The recipe calls for making croutons really quickly. You just toss them in some butter or olive oil, whatever works best for you and some garlic and some salt. Roast those up just for a little bit until they’re a little bit crispy that way it kind of helps you avoid the set it out over night so it becomes stale stage, if any of you are listening and kind of have that more old-fashioned method in your back pocket. And then you toss it with traditional ingredients. It tastes; honestly, I think it tastes better. It really does.

So know that you can do options like that. There are; for gravy. There’s another way where wheat shows up, because we use wheat to thicken gravy. You can easily use arrowroot is my preferred method. Just a little bit of it. You could make a slurry with a little water, just like you would cornstarch before you pour it in. So you could make a little slurry, pour that in until you get the desired thickness and consistency that you want. So that’s another one to go for.

And yeah, so anyway. There’s always alternatives out there. Get to Googling. There’s a bunch on my website. If you have a copy of my Holiday Feast eBook; we sent it out as a freebie to all the newsletter subscribers, then you have two gravies at your fingertips there. A very traditional sausage gravy, and a giblets gravy. Or giblets; I never know how to say that one!

Ok, so anyway. If you're hosting, I just want to remind you and empower you that it’s ok to make a couple of swaps. At the end of the day, your family and your table members are just going to be grateful that you put forth so much time and effort and energy into creating a wonderful meal. They’re there for the season, they’re not there for the specific brand that maybe our parents or our grandparents always grew up buying as that store-bought stuffing recipe.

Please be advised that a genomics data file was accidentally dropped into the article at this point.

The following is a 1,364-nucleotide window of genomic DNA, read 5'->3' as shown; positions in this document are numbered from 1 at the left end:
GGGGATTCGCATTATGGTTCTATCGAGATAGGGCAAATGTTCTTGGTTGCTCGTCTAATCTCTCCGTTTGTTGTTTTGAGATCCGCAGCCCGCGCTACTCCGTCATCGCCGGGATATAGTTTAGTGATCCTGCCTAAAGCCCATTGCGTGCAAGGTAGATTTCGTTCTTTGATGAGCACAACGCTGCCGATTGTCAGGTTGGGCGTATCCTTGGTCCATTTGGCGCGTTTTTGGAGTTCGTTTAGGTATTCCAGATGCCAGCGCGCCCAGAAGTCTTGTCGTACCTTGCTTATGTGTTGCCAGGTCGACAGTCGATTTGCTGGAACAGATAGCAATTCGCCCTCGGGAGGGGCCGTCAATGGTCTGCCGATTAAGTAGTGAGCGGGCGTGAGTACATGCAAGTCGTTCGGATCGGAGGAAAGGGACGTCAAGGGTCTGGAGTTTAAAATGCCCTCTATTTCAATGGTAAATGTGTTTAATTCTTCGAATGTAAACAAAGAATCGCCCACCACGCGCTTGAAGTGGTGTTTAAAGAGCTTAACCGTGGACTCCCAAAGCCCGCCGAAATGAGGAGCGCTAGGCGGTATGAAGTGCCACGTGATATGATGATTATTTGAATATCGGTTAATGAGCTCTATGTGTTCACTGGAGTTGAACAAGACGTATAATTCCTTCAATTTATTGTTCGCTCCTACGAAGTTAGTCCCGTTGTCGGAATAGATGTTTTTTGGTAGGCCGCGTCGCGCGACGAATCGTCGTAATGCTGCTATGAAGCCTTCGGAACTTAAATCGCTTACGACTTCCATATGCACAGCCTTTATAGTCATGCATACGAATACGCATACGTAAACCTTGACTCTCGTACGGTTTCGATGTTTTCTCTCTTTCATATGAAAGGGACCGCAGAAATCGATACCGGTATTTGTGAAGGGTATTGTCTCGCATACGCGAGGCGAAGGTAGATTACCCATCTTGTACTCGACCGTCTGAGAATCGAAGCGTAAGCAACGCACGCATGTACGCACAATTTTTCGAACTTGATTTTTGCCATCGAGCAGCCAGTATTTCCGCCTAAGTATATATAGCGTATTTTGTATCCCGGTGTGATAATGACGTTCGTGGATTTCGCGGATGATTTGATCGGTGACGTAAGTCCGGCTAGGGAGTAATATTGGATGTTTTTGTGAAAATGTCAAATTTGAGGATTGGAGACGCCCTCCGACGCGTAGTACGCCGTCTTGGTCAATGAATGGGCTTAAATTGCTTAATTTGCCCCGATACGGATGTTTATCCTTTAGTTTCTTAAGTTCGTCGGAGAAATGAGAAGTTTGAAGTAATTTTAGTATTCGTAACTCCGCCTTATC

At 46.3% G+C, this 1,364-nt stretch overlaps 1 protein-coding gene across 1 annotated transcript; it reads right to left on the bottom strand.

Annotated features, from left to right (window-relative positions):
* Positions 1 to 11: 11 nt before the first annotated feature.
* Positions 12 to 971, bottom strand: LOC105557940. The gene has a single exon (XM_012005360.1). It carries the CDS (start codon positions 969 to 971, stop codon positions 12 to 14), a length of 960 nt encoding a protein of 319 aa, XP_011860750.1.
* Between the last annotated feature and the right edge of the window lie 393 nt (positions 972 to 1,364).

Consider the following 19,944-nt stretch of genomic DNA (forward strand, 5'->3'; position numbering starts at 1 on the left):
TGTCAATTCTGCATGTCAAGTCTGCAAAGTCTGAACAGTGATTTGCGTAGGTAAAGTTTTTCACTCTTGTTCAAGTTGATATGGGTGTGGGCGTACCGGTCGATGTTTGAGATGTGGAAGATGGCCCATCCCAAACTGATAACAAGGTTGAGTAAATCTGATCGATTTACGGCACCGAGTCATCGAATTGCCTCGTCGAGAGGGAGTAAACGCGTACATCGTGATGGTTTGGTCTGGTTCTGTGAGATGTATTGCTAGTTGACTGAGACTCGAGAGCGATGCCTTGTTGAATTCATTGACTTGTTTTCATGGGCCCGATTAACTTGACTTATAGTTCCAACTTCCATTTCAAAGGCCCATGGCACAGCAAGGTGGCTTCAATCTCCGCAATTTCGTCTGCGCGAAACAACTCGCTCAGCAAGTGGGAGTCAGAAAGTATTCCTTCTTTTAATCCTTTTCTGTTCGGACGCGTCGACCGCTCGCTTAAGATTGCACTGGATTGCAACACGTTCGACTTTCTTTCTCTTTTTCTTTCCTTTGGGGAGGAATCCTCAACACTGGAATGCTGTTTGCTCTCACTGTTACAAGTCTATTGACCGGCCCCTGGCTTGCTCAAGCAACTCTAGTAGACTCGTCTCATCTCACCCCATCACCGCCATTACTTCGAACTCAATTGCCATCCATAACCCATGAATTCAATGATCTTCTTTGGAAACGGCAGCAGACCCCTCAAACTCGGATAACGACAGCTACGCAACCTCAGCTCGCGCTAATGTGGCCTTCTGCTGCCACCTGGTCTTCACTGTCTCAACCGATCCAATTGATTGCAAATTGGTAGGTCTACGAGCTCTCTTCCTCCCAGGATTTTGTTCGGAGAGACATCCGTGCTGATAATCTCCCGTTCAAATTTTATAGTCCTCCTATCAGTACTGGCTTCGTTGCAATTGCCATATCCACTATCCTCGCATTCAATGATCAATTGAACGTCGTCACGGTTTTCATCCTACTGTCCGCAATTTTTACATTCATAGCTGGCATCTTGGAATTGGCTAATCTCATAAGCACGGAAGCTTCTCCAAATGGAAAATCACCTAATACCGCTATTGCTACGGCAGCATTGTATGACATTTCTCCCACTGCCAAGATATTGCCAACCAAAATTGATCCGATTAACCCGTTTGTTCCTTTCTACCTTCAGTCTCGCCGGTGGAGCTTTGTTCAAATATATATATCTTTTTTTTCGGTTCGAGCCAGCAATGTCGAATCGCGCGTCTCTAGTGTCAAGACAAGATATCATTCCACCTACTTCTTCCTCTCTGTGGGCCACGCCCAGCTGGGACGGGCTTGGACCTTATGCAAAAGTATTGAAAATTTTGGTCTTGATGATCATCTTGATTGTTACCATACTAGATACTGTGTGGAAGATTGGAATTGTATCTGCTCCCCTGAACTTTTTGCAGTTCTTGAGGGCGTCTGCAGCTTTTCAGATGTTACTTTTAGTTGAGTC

Ok, so now that that one’s out of the way. If you are not hosting and you're going somewhere for the holidays, I highly recommend you volunteer to bring a dish. Bringing a dish ensures that you will have one thing there that you know you can eat and eat plenty of. What if you show up at your holiday gathering and everything is dusted with panko? You know, those bread crumbs. It’s on the green bean casserole, it was sprinkled on the mashed potatoes. It’s on just about anything you could imagine. Maybe the cranberry sauce was saved.

But you look at those things; or at least I would, and I would think; “Well, I guess those are out.” Because that’s a not worth it food for me, wheat. It’s not that I’m trying to be dogmatic about it. It’s a, I know how severely crummy that would make me feel. And it’s just not worth it. Panko crumbs are not worth the gluten exposure, as far as I’m concerned. You may have a different judgement call, and we’re going to talk about that in a second. But make that decision powerfully.

But if you brought a dish; maybe you brought a sweet potato stuffing recipe. I’ve got one of those on my website, as well, that has fresh cranberries in it. It’s so delicious. But you’ve got that in your back pocket. Go ahead and put a spoonful of that on your plate next to the turkey, and enjoy yourself. Right? And then you have something healthy to share with other people. If they love it, share the recipe with them. Tell them where they can find it. And then you never know what kind of heads it will turn, and for what reasons in the future. So offer to bring a dish.

Ok, moving on. My next tip is; oh. If you are a member of the Fed and Fit Project online, you hear me say this a lot. But gosh darn it, there’s a lot of power that can be held with a cup of water. Not just a cup, but a general mindset of staying more hydrated in general. So hydration is such a great way to prepare our bodies for this extra load of stress due to family, or community, however you want to look at it. For the extra load of stress. For the probably food exceptions to our normal routine of how we normally eat. Water can help us really combat and mitigate some of those symptoms.

So it can also help mitigate a little less sleep. So make sure you’re staying hydrated. I know that can be difficult when you're not at home and you don’t have your normal routine. Or you're not at the office, and you don’t look up at the clock and think; oh, now is the time I go refill my water bottle. When you're outside of your routine, it’s more difficult to stay on top of your hydration game.